Area C Director Edwin Grieve believes the Comox Valley Regional District has an inactive regional park service bylaw. He told Decafnation this week that regional directors adopted a bylaw in the 1990s but it lapsed because they couldn’t decide which projects to fund. The bylaw could be re-activated because the regional board has never rescinded it.

Regional district staff plan to present a report on this topic at the board’s Dec. 15 meeting.

It’s fair to say that those people living in the densest and highest populated areas of our community are just as likely — some would argue more likely — to use parks and other recreational sites in our rural areas. Shouldn’t they contribute to the purchase and maintenance of regional parks?

Of course, this is going to spark a whole new community conversation. But it’s one we must have if we’re going to consider preserving large areas like the Puntledge Triangle or Bevan Trails.

Is it possible for local governments to make all of this happen in time to preserve either of the areas currently on the chopping block? Stay tuned.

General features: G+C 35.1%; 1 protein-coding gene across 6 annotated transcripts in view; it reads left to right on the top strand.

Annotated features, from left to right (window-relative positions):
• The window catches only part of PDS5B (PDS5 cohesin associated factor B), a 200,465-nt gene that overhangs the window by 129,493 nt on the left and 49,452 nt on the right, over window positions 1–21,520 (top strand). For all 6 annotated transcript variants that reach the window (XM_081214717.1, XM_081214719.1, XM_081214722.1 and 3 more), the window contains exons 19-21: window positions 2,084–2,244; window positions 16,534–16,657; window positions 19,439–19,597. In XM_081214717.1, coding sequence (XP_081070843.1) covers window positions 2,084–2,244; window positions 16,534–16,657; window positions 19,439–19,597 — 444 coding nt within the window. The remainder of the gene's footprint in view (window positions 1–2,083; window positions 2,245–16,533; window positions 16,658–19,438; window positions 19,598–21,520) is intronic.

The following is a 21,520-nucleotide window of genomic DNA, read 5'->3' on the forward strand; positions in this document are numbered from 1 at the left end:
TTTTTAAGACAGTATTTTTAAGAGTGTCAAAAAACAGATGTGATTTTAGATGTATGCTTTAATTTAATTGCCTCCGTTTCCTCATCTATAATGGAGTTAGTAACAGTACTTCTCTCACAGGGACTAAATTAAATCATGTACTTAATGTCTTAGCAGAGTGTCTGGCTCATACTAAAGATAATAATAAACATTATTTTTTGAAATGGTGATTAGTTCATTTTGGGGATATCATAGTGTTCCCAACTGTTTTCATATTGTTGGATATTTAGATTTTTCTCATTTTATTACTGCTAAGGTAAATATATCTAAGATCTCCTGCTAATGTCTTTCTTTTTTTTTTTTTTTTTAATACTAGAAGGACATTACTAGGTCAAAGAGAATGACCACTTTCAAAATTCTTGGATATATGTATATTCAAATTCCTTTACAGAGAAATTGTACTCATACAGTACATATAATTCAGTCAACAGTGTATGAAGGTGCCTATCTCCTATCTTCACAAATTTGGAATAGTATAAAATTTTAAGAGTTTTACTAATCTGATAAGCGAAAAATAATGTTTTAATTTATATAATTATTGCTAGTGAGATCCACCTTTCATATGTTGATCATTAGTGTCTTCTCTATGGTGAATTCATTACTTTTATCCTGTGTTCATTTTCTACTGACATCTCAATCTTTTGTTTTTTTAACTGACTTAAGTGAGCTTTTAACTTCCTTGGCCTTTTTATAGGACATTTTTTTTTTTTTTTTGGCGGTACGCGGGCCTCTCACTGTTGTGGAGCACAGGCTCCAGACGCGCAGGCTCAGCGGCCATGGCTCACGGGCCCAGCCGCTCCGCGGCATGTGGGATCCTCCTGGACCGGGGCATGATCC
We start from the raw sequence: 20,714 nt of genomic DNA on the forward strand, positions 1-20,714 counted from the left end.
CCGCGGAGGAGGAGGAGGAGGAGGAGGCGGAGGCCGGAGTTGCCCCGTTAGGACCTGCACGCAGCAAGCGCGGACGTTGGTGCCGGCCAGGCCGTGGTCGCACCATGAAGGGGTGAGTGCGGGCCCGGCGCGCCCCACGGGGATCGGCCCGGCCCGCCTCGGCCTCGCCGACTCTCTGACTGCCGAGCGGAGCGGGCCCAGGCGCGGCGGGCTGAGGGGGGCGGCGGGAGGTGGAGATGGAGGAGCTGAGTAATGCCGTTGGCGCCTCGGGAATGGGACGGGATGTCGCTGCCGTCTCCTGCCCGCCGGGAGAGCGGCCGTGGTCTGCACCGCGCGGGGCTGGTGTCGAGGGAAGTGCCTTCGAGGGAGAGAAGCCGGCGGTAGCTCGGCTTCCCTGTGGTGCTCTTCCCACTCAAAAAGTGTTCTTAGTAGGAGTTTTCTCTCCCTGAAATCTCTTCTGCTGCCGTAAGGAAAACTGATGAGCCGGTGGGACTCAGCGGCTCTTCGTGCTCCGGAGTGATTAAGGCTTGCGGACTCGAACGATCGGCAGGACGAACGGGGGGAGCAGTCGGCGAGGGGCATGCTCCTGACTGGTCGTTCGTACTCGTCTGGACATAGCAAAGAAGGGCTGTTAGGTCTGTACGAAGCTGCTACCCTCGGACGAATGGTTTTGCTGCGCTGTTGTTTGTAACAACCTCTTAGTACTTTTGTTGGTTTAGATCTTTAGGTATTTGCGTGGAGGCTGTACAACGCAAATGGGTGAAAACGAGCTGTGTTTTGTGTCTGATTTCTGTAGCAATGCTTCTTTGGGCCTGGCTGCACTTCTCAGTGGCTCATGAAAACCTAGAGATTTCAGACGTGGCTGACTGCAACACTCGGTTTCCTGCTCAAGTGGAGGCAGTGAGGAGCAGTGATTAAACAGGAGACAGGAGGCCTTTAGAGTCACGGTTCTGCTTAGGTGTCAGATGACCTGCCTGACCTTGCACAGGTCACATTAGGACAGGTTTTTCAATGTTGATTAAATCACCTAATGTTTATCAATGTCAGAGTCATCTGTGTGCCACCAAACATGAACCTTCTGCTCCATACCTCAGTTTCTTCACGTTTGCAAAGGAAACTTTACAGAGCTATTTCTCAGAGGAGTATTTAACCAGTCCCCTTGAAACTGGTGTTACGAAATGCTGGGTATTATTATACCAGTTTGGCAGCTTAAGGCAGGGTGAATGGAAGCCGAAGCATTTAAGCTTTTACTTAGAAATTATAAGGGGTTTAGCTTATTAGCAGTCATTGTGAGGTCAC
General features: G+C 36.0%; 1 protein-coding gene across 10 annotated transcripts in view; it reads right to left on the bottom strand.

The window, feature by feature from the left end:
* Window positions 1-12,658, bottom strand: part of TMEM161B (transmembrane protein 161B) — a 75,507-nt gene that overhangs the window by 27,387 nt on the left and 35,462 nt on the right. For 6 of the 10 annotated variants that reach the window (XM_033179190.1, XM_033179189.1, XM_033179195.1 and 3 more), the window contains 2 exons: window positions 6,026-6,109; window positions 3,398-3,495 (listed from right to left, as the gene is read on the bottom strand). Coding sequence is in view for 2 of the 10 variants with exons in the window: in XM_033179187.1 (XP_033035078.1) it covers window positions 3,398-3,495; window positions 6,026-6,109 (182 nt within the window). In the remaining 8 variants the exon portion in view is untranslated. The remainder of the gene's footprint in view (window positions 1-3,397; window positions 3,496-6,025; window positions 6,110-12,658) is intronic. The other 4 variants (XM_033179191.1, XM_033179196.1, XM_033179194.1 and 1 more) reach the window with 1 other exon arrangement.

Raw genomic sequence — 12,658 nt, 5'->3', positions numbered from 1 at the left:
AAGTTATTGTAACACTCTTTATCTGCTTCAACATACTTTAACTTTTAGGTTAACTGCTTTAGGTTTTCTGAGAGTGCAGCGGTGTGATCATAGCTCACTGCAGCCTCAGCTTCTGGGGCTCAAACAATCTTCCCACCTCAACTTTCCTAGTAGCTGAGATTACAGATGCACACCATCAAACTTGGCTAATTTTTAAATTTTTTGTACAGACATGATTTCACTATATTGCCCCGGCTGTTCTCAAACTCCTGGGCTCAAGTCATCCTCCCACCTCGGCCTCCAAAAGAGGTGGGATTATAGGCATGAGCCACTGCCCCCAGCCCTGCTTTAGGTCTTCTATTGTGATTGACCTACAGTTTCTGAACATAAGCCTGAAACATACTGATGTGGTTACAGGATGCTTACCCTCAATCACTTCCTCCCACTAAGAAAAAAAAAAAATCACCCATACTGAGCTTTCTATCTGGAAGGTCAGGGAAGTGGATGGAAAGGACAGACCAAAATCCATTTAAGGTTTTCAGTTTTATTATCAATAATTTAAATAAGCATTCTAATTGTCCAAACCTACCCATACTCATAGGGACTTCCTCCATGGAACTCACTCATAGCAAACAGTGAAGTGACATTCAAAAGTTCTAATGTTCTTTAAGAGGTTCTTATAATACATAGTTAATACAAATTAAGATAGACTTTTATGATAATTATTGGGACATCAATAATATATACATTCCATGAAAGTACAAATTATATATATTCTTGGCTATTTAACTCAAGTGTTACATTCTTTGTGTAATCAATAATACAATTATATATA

Speaking of 3L Developments Inc., In last week’s commentary, we speculated that the company had paid around $1.5 million for the four parcels comprising their proposed Riverwood subdivision. We were wrong.

According to new information from two separate sources, tax records show the company paid almost $3.7 million. The sales mostly occurred in 2006. One of the parcels shows a sale as late as 2012 but that could be the result of an internal transfer of titles, according to one source.

BC Assessment records show the properties were valued for tax purposes at $4.646 million in 2019 and at $4.222 million in 2020, a drop of $424,000.

 

There’s an interesting twist to Dec. 12’s general voting in the Area C school trustee by-election.

When voters go to the polls on Saturday, Dec. 12 they might not recognize the name of one candidate: Cristi May.

Cristi May-Sacht is definitely among the six candidates seeking election. But not Cristi May.

According to our source, May-Sacht was told her name was too long to fit on the physical ballot so it was shortened. That’s a curious decision.

What happens if May-Sacht falls just a few votes short of winning? Could she demand a new election with her proper name on the ballot?

 

The Town of Comox has missed an excellent opportunity to resolve their Mack Laing Trust problem; specifically, what to do with the famous ornithologist’s heritage home, called Shakesides.